Trigger warnings: bullying, violence, rape
Chapter three of Matty’s story describes his experience and middle school and some of the problems he faced as a young boy with undiagnosed Asperger’s struggling to understand the point of view of others. If you haven’t read chapter’s one and two, then I urge you to do so, as they provide an eye opening account of what life is like for autistic children and highlight the need for autism awareness within schools. (Both chapters can be found on the Seeing Double blog). This chapter deals with something that we all face, but that young people on the spectrum are particularly vulnerable to: bullying. It’s something I experienced myself at school, where I stuck out like a sore thumb and (for the first couple of years) had almost no interest in social interaction. Being a girl, most of the bullying I experience was psychological, and a lot of it went straight over my head due to my issues with literal thinking and not being able to interpret facial expressions or social cue’s. For Matty, however, a great deal of the bullying he faced involved physical violence and his account of it is not for the faint hearted. It’s always a pleasure to read Matty’s blogs. However, I found this passage more difficult to edit due to the immersive nature of the story and the shocking events that take place. Now, here’s chapter three of Matty’s Story…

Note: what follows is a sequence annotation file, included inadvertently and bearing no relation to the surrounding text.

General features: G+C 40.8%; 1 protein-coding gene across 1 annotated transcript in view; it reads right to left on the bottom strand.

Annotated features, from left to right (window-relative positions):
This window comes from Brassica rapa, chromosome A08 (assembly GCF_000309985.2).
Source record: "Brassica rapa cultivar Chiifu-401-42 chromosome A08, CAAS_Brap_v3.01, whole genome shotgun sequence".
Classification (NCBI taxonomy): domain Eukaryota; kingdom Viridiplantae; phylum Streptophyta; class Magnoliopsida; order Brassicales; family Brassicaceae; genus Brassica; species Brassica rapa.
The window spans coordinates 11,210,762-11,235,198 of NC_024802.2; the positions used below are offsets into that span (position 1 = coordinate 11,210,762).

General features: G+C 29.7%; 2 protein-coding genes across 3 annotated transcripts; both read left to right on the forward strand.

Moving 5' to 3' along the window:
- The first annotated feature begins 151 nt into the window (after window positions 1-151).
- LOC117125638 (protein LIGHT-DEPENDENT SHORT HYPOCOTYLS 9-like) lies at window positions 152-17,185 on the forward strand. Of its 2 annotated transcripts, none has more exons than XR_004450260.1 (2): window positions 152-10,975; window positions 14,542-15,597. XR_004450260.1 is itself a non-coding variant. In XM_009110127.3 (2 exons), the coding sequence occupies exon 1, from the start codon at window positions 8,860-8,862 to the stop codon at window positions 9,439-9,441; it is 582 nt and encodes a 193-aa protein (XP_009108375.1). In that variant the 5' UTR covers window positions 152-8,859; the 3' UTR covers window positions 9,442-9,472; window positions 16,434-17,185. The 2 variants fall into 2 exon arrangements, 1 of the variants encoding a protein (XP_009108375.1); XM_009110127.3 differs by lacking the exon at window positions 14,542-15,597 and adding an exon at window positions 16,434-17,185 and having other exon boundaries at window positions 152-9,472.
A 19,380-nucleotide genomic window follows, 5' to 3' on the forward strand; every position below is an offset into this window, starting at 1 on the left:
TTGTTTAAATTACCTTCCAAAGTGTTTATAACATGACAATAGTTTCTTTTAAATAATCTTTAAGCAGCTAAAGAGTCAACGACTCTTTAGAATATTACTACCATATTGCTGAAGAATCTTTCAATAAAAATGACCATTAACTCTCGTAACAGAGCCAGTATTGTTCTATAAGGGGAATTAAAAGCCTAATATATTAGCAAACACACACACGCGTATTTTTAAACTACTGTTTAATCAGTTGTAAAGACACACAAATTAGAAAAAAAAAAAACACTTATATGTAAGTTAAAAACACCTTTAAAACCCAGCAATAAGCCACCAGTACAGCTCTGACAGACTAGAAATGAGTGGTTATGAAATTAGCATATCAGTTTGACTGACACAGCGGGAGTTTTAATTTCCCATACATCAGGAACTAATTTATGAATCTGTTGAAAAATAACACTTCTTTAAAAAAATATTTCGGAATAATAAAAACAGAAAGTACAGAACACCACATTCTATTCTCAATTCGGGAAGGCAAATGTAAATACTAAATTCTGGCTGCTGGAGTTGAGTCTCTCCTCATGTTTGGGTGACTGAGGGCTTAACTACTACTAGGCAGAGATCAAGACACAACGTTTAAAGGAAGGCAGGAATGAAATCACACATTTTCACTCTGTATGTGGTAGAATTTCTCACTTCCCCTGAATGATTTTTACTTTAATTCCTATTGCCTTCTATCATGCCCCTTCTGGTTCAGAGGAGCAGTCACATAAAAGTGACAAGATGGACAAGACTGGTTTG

Today should have been my first day of placement on an early year’s teacher training course. I barely slept last night due to a toxic cocktail of excitement and nerves, and arrived at school early, only to find out my placement had fallen through. I’m now sat at my laptop with this little setback reminding me of some of the difficulties I encountered at high school. Before discussing these difficulties, I want to highlight that I’m fully aware my concerns are far less serious than the circumstances occurring in other people’s lives and this blog is not written through the desire to elicit sympathy or portray myself as more unfortunate than others. I simply want to share my story.
The transition to high school from middle school was a confusing time for me. In 2000, the school system changed so that all the middle schools in the country would be closed. I was supposed to stay at middle school for another 2 years, but we were moved to high school in year 7. However, the high school I’d chosen did not have the facilities to hold extra students. The year 7 and 8 pupils were all moved to another middle school, where we’d remain for two months while additional rooms were built at the high school.